Debbie: One key to stepping outside our stories is forgiving ourselves, forgiving ourselves for our imperfections, for our flaws for our humanity, and for the duality that we are. Instead of hating the unlovable part, instead of saying “I hate that, I’ve got to get rid of that” you embrace it. The minute you can embrace the unlovable part, then the lovable part can emerge. As your internal world shifts your external world shifts. As soon as you are no longer willing to beat yourself up, you will no longer be willing to allow others to beat you up. Ultimately how we get out of our story is to see the story but if you don’t know it’s our story, you just keep trying to fix it. That’s what most of the spiritual path is about… fixing. We think, if I read 20 more books, go to 12 more workshops, I’ll be able to fix my story and everything will be better. And the truth is your story is perfect how it is!
Jill: And it made you who you are today.
Debbie: Yes — there is wisdom to be gained from our personal dramas. You need to extract the wisdom from the incidents inside your story. The way you get out of being a victim is by finding the gift of all your life’s experiences. You need to ask yourself, “What can this teach me? How has the feeling that I am unlovable served me? What wisdom has it brought me? What wisdom do I now have as a result of having been abused in relationships? Every incident, every experience, every trauma, wound or heartbreak is always trying to guide us to know ourselves at the deepest level.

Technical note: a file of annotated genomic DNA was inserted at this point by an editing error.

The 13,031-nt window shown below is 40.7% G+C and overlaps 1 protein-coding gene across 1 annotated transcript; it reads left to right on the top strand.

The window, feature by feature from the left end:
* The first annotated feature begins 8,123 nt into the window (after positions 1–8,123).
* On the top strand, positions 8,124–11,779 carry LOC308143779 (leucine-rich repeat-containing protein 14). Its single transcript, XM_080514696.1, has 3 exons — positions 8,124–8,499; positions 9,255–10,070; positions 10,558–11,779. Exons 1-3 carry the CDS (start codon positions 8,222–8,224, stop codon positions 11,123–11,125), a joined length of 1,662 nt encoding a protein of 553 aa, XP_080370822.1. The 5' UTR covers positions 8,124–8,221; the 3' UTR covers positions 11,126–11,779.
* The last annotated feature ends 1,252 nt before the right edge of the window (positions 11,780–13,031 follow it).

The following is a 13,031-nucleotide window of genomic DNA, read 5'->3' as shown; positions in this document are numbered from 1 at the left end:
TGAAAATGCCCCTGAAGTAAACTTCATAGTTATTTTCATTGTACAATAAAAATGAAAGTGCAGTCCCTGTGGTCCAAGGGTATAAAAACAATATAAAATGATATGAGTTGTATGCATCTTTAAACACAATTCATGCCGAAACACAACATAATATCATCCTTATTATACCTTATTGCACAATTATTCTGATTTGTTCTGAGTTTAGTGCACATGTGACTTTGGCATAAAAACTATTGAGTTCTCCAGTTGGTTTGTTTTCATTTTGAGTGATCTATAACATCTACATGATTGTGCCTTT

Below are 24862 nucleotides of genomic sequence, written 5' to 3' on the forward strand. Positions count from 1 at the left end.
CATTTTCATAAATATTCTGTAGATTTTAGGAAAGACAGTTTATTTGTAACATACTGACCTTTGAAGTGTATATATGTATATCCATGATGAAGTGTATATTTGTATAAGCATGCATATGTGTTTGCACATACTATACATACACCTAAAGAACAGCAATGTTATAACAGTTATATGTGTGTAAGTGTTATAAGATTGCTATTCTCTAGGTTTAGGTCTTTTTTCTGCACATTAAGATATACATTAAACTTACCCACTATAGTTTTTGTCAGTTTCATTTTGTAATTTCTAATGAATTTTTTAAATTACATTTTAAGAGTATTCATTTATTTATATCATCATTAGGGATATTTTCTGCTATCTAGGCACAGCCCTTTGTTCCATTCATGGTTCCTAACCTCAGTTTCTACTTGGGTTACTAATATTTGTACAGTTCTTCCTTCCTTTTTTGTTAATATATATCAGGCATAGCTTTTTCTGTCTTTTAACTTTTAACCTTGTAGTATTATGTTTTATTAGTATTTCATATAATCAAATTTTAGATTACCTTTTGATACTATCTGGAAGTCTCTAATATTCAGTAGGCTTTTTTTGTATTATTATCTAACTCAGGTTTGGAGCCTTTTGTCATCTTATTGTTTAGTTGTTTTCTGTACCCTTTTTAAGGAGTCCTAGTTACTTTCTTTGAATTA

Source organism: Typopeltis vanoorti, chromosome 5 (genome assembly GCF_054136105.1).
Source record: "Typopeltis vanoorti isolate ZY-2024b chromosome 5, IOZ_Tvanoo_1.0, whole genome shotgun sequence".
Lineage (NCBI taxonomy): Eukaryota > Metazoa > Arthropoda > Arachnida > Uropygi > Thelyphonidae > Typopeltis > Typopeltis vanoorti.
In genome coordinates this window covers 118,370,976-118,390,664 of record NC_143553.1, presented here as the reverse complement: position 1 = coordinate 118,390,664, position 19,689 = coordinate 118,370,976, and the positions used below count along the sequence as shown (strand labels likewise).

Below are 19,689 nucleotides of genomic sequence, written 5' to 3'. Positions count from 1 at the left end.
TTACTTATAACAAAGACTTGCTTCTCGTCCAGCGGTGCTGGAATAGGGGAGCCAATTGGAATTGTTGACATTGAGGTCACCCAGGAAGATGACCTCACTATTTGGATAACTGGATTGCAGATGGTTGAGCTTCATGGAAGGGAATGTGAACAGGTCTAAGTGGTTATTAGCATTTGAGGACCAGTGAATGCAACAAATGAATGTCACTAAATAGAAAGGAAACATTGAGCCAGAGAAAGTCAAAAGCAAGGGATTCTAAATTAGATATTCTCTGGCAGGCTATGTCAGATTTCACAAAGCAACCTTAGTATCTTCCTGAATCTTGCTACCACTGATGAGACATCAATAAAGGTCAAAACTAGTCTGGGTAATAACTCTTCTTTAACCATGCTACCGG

Jill: How do we “step out” of our story in relationships?
Debbie: It’s a good idea to take some time to distinguish the story of the significant people in your life so that you can support one another in staying outside the confines of your own dramas. When you are living inside your story in relationship there is never enough, There is the “if only...”story. We say things like “If only he would be different, things would be ok”. Inside your story you are always focused on the other person. You are trying to get some need met, and you are always blaming and pointing your finger. You are sure that you are right about yourself and about the other person too. To have a conscious relationship, both of you need to know each other’s stories. And you must have permission to be able to discuss them. So if you are with a man whose pattern is that he shuts down because he is scared and feels threatened, and you see him do that, if it’s not distinguished as part of his story and part of the patterns that he lives in, you are just going to try to plow through it.